One of the questions you can expect to be asked during a pelvic floor physical therapy evaluation can be the following: do you have pain with sex?
Now, let’s get into it; what does this mean? When I ask this question to my patients, more often than not, I get told no almost immediately. As a physical therapist, it is my job to be very thorough in the way I ask things. With that being said, I almost always then go into a subset of questions. I ask if there is any discomfort at the entrance upon initial penetration, if there are some positions that might be more uncomfortable than others, if there is occasional deeper pain or if there is just a general discomfort feeling that a patient does not necessarily classify as “pain.”
After asking those more intimate questions, that is when the patient and I can really get into this topic and start to understand what is really happening at the pelvic floor. Whether it is due to society, what we were exposed to growing up, or simply not wanting to speak up in intimate situations, a lot of the people I treat have pain or “discomfort” with penetrative intercourse, and they might not even know it until I ask. I always try to thoroughly explain to my patients that not even a slight discomfort is normal throughout intercourse, and countless individuals experience pain with initial penetration that gets better as it goes. However, this is still not normal. This symptom is signaling to both me and the patient that their pelvic floor is irritated/over-activated/too tight, and the possible reason it gets better as time goes on is because of increased blood flow to the tissues, muscle tissue accommodation to penis size, etc. Even still, there should NOT be discomfort/pain initially. The pelvic floor muscles should be at a normal resting position that allows for proper lengthening when initiating penetrative intercourse without pain.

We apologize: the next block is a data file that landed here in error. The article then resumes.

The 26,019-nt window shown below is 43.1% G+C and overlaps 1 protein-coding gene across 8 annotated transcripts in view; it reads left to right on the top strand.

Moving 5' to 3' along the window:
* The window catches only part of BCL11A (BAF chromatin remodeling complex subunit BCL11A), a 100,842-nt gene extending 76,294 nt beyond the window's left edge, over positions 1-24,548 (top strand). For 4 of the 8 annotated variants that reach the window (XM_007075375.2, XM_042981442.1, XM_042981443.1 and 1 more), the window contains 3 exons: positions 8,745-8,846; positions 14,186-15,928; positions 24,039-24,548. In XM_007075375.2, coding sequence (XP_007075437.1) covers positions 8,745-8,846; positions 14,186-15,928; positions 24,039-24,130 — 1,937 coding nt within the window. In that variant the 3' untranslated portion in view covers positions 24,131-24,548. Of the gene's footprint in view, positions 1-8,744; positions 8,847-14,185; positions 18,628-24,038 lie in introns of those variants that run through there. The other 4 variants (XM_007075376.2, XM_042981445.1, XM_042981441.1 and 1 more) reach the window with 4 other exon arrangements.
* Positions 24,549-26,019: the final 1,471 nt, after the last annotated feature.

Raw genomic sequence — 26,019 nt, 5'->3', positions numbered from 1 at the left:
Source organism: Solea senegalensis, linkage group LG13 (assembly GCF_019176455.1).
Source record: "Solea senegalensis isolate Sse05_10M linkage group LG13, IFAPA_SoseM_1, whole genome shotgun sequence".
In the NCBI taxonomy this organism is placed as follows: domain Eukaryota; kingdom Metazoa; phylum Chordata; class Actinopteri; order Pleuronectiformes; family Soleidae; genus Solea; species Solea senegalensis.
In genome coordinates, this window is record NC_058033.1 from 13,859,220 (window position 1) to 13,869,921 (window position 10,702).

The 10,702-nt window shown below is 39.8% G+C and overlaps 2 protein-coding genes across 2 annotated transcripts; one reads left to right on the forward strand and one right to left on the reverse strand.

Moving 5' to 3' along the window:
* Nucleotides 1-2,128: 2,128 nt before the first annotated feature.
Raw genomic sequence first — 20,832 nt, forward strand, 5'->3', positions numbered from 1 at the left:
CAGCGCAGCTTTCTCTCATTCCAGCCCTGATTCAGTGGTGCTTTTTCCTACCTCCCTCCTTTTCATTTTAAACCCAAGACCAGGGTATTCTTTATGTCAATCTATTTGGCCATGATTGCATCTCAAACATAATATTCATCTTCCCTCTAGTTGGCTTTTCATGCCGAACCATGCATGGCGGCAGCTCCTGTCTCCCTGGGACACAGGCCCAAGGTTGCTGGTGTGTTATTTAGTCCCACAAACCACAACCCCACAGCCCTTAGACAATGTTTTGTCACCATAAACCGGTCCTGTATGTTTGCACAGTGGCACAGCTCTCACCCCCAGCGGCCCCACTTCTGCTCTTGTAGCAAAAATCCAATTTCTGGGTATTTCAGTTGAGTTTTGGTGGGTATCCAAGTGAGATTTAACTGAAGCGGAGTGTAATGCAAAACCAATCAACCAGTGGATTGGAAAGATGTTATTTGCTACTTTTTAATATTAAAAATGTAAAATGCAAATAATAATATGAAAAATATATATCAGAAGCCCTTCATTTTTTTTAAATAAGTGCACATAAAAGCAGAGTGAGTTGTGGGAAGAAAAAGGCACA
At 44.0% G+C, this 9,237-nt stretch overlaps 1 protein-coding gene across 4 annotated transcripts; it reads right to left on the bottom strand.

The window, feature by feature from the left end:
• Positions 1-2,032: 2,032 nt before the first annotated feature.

When a patient lets me know that some positions are more uncomfortable than others, this also signals to me that the pelvic floor is not within its “normal limits”/dysfunction is more than likely occurring throughout the pelvic floor muscles. The most common position that people report is uncomfortable at the deeper pelvis is doggy style/on all fours/quadruped. Because of this, a lot of my patients will avoid this position and tell me, “but everything else isn’t painful so I don’t consider it pain with sex.” Now, realistically, I do want to shine light on the fact that a vaginal canal is only so long, and it can tolerate more stretch when participating in intercourse. However, it still shouldn’t be painful. Discomfort due to lack of room is one thing (which there are tools to compensate for this issue), whereas a dull/ache/sharp sensation is not normal and can be an indicator of pelvic floor dysfunction.
These are just a few reasons as to why I ask questions in a certain way to be able to further discuss and educate patients on what is or is not normal, as this is not necessarily made known to us. And this is only one subset of questions regarding pain with intercourse… There are so many others I go into for other impairments. I digress, as those will be saved for another blog post. It is so important to understand what is normal vs what is common, and shed light on the fact that many things we experience as a whole are common, but they are NOT normal!